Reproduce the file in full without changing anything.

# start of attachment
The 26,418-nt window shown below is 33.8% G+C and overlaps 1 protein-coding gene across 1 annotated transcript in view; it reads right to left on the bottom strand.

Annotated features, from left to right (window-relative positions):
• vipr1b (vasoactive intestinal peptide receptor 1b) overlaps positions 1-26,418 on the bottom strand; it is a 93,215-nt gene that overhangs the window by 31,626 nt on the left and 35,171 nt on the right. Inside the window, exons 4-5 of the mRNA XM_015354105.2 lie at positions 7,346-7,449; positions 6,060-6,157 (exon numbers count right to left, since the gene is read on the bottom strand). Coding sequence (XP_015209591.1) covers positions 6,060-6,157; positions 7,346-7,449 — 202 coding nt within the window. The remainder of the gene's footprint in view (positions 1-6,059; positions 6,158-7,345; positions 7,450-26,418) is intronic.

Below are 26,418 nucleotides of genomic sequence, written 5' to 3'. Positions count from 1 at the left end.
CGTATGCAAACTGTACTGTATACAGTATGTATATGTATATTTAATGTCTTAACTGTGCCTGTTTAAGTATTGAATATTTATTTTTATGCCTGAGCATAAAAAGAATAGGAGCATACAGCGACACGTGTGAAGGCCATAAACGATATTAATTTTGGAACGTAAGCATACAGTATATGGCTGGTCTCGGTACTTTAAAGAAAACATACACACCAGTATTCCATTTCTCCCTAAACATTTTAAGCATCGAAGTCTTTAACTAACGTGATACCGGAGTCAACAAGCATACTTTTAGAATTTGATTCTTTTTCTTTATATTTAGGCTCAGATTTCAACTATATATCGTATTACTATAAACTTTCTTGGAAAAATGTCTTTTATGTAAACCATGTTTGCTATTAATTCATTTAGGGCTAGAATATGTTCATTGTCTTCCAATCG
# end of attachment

The 26,418-nt window shown below is 33.8% G+C and overlaps 1 protein-coding gene across 1 annotated transcript in view; it reads right to left on the bottom strand.

Annotated features, from left to right (window-relative positions):
• vipr1b (vasoactive intestinal peptide receptor 1b) overlaps positions 1-26,418 on the bottom strand; it is a 93,215-nt gene that overhangs the window by 31,626 nt on the left and 35,171 nt on the right. Inside the window, exons 4-5 of the mRNA XM_015354105.2 lie at positions 7,346-7,449; positions 6,060-6,157 (exon numbers count right to left, since the gene is read on the bottom strand). Coding sequence (XP_015209591.1) covers positions 6,060-6,157; positions 7,346-7,449 — 202 coding nt within the window. The remainder of the gene's footprint in view (positions 1-6,059; positions 6,158-7,345; positions 7,450-26,418) is intronic.

Below are 26,418 nucleotides of genomic sequence, written 5' to 3'. Positions count from 1 at the left end.
CGTATGCAAACTGTACTGTATACAGTATGTATATGTATATTTAATGTCTTAACTGTGCCTGTTTAAGTATTGAATATTTATTTTTATGCCTGAGCATAAAAAGAATAGGAGCATACAGCGACACGTGTGAAGGCCATAAACGATATTAATTTTGGAACGTAAGCATACAGTATATGGCTGGTCTCGGTACTTTAAAGAAAACATACACACCAGTATTCCATTTCTCCCTAAACATTTTAAGCATCGAAGTCTTTAACTAACGTGATACCGGAGTCAACAAGCATACTTTTAGAATTTGATTCTTTTTCTTTATATTTAGGCTCAGATTTCAACTATATATCGTATTACTATAAACTTTCTTGGAAAAATGTCTTTTATGTAAACCATGTTTGCTATTAATTCATTTAGGGCTAGAATATGTTCATTGTCTTCCAATCG